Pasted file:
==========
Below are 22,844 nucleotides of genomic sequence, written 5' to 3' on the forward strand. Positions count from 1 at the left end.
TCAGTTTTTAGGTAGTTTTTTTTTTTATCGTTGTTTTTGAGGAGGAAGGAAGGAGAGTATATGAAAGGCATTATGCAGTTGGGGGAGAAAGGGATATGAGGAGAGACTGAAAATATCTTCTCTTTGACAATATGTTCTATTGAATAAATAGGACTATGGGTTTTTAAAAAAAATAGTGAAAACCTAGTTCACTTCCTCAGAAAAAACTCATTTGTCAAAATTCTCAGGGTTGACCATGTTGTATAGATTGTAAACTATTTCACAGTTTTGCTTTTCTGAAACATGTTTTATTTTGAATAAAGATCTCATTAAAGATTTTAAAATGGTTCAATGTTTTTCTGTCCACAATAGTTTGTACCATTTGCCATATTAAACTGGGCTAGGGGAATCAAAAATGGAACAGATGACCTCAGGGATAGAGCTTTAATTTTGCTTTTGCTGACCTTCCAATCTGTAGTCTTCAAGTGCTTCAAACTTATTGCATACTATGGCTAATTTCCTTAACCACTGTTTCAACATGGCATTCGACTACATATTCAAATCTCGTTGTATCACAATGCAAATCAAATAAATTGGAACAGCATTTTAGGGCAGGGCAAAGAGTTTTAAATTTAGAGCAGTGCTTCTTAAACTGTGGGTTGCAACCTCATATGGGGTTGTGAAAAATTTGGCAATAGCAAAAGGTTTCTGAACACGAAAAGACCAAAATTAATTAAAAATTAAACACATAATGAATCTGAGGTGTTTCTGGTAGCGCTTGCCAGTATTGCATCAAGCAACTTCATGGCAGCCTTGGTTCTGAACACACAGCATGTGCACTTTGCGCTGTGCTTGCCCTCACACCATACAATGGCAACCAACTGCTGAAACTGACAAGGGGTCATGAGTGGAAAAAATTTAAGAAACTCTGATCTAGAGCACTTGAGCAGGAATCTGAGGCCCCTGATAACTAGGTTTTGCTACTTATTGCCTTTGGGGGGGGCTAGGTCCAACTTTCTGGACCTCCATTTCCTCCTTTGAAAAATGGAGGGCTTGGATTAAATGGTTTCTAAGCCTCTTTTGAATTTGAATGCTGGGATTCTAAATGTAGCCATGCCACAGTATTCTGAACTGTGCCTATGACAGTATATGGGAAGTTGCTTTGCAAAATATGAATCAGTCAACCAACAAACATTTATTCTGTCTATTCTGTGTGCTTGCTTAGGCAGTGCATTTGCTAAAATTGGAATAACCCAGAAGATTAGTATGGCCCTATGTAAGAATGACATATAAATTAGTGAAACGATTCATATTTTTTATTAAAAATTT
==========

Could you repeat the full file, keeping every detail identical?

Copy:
Below are 22,844 nucleotides of genomic sequence, written 5' to 3' on the forward strand. Positions count from 1 at the left end.
TCAGTTTTTAGGTAGTTTTTTTTTTTATCGTTGTTTTTGAGGAGGAAGGAAGGAGAGTATATGAAAGGCATTATGCAGTTGGGGGAGAAAGGGATATGAGGAGAGACTGAAAATATCTTCTCTTTGACAATATGTTCTATTGAATAAATAGGACTATGGGTTTTTAAAAAAAATAGTGAAAACCTAGTTCACTTCCTCAGAAAAAACTCATTTGTCAAAATTCTCAGGGTTGACCATGTTGTATAGATTGTAAACTATTTCACAGTTTTGCTTTTCTGAAACATGTTTTATTTTGAATAAAGATCTCATTAAAGATTTTAAAATGGTTCAATGTTTTTCTGTCCACAATAGTTTGTACCATTTGCCATATTAAACTGGGCTAGGGGAATCAAAAATGGAACAGATGACCTCAGGGATAGAGCTTTAATTTTGCTTTTGCTGACCTTCCAATCTGTAGTCTTCAAGTGCTTCAAACTTATTGCATACTATGGCTAATTTCCTTAACCACTGTTTCAACATGGCATTCGACTACATATTCAAATCTCGTTGTATCACAATGCAAATCAAATAAATTGGAACAGCATTTTAGGGCAGGGCAAAGAGTTTTAAATTTAGAGCAGTGCTTCTTAAACTGTGGGTTGCAACCTCATATGGGGTTGTGAAAAATTTGGCAATAGCAAAAGGTTTCTGAACACGAAAAGACCAAAATTAATTAAAAATTAAACACATAATGAATCTGAGGTGTTTCTGGTAGCGCTTGCCAGTATTGCATCAAGCAACTTCATGGCAGCCTTGGTTCTGAACACACAGCATGTGCACTTTGCGCTGTGCTTGCCCTCACACCATACAATGGCAACCAACTGCTGAAACTGACAAGGGGTCATGAGTGGAAAAAATTTAAGAAACTCTGATCTAGAGCACTTGAGCAGGAATCTGAGGCCCCTGATAACTAGGTTTTGCTACTTATTGCCTTTGGGGGGGGCTAGGTCCAACTTTCTGGACCTCCATTTCCTCCTTTGAAAAATGGAGGGCTTGGATTAAATGGTTTCTAAGCCTCTTTTGAATTTGAATGCTGGGATTCTAAATGTAGCCATGCCACAGTATTCTGAACTGTGCCTATGACAGTATATGGGAAGTTGCTTTGCAAAATATGAATCAGTCAACCAACAAACATTTATTCTGTCTATTCTGTGTGCTTGCTTAGGCAGTGCATTTGCTAAAATTGGAATAACCCAGAAGATTAGTATGGCCCTATGTAAGAATGACATATAAATTAGTGAAACGATTCATATTTTTTATTAAAAATTT